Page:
Right- Versus Left-Sided Approach for Transhepatic Tunneled Catheter Placement: Is There a Difference?


NAS Ö. F. , CANDAN S. , Oztepe M. F. , Kandemirli S. G. , BİLGİN C. , İNECİKLİ M. F. , ...More

CARDIOVASCULAR AND INTERVENTIONAL RADIOLOGY, vol.44, pp.1039-1047, 2021 (Journal Indexed in SCI) identifier identifier identifier

  • Publication Type: Article / Article
  • Volume: 44
  • Publication Date: 2021
  • Doi Number: 10.1007/s00270-021-02843-z
  • Title of Journal : CARDIOVASCULAR AND INTERVENTIONAL RADIOLOGY
  • Page Numbers: pp.1039-1047

Abstract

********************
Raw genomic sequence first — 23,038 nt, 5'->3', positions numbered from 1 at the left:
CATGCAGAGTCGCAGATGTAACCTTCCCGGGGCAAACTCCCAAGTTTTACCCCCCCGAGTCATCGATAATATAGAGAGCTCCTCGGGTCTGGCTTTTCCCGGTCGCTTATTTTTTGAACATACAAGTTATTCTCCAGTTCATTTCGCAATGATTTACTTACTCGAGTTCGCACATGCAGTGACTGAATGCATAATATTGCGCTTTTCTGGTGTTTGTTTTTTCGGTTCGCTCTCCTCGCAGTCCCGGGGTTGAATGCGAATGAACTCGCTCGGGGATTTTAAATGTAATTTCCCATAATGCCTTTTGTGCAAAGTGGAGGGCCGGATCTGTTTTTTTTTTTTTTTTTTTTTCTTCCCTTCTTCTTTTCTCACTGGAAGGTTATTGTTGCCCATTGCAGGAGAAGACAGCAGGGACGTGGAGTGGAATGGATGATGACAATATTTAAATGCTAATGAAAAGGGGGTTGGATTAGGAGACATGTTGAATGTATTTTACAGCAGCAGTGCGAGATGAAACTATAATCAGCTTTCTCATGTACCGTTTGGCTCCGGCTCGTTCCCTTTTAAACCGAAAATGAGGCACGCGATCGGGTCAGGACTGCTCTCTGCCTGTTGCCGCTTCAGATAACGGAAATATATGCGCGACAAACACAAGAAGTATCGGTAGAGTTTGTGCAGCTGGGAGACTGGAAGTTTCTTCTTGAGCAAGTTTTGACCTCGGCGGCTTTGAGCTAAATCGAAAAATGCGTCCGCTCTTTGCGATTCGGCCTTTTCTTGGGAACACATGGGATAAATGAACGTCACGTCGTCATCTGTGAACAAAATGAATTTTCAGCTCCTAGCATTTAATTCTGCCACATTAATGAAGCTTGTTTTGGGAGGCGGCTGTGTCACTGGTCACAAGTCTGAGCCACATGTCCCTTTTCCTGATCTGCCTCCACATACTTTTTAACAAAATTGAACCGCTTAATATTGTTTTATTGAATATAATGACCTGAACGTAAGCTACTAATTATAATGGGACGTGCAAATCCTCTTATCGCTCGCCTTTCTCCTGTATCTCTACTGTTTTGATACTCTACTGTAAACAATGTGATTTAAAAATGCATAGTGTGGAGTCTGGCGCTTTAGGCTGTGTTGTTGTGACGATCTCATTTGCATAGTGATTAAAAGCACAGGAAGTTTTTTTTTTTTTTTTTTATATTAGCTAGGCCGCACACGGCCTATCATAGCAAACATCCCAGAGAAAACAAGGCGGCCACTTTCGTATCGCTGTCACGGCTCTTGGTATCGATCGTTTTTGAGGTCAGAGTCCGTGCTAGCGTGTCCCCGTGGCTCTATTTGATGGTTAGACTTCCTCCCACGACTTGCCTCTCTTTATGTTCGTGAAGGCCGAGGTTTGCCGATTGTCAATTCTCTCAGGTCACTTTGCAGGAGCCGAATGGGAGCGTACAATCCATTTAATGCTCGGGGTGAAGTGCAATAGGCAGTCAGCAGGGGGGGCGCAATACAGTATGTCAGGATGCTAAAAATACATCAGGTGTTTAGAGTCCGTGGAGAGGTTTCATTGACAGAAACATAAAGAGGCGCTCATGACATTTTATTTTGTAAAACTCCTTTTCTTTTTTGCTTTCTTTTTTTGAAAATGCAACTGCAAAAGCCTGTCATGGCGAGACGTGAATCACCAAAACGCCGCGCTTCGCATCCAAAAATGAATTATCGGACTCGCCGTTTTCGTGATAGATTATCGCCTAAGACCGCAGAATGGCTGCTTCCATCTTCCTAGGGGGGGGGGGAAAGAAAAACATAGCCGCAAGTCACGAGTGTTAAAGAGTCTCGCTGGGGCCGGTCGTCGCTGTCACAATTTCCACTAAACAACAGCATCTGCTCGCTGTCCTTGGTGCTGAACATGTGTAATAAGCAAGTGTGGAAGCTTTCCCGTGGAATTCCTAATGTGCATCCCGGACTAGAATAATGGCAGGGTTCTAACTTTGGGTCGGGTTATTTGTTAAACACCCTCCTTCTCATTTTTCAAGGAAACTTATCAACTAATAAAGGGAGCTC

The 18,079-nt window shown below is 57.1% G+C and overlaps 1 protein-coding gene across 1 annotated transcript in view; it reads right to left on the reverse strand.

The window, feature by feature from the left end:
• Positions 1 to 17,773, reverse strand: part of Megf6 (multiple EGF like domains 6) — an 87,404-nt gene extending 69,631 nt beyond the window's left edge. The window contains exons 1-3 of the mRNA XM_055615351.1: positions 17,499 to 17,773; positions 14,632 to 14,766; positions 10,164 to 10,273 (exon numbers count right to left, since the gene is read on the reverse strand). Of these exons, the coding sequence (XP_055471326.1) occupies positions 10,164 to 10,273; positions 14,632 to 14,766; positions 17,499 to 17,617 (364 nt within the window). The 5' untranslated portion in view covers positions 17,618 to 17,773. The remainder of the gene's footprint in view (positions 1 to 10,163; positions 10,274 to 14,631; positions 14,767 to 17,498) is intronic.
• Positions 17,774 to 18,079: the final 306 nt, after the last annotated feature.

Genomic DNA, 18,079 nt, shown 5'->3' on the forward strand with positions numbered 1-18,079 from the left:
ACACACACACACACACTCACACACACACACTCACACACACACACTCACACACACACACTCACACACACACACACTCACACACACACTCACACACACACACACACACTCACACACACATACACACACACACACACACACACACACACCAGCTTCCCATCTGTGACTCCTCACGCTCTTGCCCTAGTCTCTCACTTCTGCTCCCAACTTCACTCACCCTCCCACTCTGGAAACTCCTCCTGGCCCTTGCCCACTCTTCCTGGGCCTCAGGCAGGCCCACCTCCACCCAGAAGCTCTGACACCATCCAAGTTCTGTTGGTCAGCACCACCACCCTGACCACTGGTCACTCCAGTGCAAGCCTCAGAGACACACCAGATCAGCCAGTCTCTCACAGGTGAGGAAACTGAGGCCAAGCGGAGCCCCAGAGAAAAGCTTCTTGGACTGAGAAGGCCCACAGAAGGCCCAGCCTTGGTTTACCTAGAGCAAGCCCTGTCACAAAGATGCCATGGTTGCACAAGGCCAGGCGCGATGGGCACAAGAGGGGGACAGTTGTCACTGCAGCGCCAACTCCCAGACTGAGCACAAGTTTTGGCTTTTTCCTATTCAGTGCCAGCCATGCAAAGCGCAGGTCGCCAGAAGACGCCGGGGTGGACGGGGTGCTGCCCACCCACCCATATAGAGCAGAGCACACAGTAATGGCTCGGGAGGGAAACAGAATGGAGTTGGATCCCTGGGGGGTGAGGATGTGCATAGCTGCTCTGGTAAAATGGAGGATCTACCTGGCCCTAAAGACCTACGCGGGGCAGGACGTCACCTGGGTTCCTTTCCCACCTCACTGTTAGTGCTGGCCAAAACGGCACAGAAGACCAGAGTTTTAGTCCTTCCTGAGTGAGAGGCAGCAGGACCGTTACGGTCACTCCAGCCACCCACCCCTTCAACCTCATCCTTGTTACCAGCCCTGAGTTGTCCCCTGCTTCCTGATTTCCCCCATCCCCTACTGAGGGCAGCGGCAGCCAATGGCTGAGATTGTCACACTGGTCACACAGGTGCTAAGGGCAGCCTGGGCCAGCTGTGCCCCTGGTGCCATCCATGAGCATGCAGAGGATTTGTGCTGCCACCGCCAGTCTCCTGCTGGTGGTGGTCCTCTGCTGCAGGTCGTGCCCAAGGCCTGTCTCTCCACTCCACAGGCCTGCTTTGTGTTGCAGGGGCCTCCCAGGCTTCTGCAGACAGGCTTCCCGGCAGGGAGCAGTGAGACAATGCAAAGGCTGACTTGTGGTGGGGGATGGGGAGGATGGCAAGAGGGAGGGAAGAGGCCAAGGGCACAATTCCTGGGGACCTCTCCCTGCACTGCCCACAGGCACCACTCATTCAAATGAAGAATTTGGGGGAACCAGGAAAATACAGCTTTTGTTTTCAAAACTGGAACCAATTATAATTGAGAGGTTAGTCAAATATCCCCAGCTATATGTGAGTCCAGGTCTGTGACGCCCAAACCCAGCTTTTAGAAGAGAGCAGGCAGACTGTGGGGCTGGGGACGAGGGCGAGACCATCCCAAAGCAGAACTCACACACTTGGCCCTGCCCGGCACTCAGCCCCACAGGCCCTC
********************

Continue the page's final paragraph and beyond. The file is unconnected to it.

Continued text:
Objective We aimed to compare the technical difficulties, complications, long-term efficacy, and risks between right- and left-sided approach transhepatic tunneled catheterization. Methods We retrospectively evaluated transhepatic tunneled catheter placement cases in our institution between May 2012 and November 2019. Demographic and procedural parameters were recorded. Statistical tests were used to compare the complication rates of right- and left-sided approach. Furthermore, Cox regression analyses were used to investigate the relationship between functional catheter days and included parameters. Results A total of 83 procedures were performed in 46 patients, with a female to male ratio of 1.88 and a mean age of 55.5 +/- 18.2 years. Indication for catheter placement was chronic renal insufficiency and loss of central venous access through traditional routes in all cases. Median functional catheter durations were 28 days (1-382) and 55.5 days (1-780) for right-sided and left-sided access, respectively. Complication rates were similar for both sides. There was no difference between primary and revision procedures in terms of safety and efficacy outcomes. In univariate Cox regression analysis, gender was the only variable which was found to be statistically significant (HR = 2.014 (1.004-4.038)) for functional catheter days. In multivariate Cox regression model, gender and access side were included which failed to reach statistical significance. Conclusions In our study, both right- and left-sided approaches provided similar safety and efficacy outcomes, suggesting that both techniques can be employed based on physician's preference.